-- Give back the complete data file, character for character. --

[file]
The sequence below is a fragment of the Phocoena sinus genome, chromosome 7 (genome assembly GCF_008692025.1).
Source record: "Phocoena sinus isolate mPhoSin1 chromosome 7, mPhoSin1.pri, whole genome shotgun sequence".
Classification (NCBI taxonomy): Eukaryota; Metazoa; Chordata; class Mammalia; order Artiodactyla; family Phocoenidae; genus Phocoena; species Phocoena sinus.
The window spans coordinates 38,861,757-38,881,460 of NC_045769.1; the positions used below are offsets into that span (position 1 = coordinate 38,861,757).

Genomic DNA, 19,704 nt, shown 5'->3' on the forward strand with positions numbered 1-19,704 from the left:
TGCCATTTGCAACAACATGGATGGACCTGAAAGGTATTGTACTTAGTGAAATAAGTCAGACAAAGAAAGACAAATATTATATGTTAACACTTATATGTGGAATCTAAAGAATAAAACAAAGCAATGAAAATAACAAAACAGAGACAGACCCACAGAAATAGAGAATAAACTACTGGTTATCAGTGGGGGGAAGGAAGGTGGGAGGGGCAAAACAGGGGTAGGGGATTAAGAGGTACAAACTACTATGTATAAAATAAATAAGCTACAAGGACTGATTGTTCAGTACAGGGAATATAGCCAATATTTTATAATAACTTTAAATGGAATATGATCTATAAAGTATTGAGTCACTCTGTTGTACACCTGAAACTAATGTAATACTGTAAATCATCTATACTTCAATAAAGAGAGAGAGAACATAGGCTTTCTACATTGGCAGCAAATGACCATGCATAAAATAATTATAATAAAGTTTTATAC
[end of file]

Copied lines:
The sequence below is a fragment of the Phocoena sinus genome, chromosome 7 (genome assembly GCF_008692025.1).
Source record: "Phocoena sinus isolate mPhoSin1 chromosome 7, mPhoSin1.pri, whole genome shotgun sequence".
Classification (NCBI taxonomy): Eukaryota; Metazoa; Chordata; class Mammalia; order Artiodactyla; family Phocoenidae; genus Phocoena; species Phocoena sinus.
The window spans coordinates 38,861,757-38,881,460 of NC_045769.1; the positions used below are offsets into that span (position 1 = coordinate 38,861,757).

Genomic DNA, 19,704 nt, shown 5'->3' on the forward strand with positions numbered 1-19,704 from the left:
TGCCATTTGCAACAACATGGATGGACCTGAAAGGTATTGTACTTAGTGAAATAAGTCAGACAAAGAAAGACAAATATTATATGTTAACACTTATATGTGGAATCTAAAGAATAAAACAAAGCAATGAAAATAACAAAACAGAGACAGACCCACAGAAATAGAGAATAAACTACTGGTTATCAGTGGGGGGAAGGAAGGTGGGAGGGGCAAAACAGGGGTAGGGGATTAAGAGGTACAAACTACTATGTATAAAATAAATAAGCTACAAGGACTGATTGTTCAGTACAGGGAATATAGCCAATATTTTATAATAACTTTAAATGGAATATGATCTATAAAGTATTGAGTCACTCTGTTGTACACCTGAAACTAATGTAATACTGTAAATCATCTATACTTCAATAAAGAGAGAGAGAACATAGGCTTTCTACATTGGCAGCAAATGACCATGCATAAAATAATTATAATAAAGTTTTATAC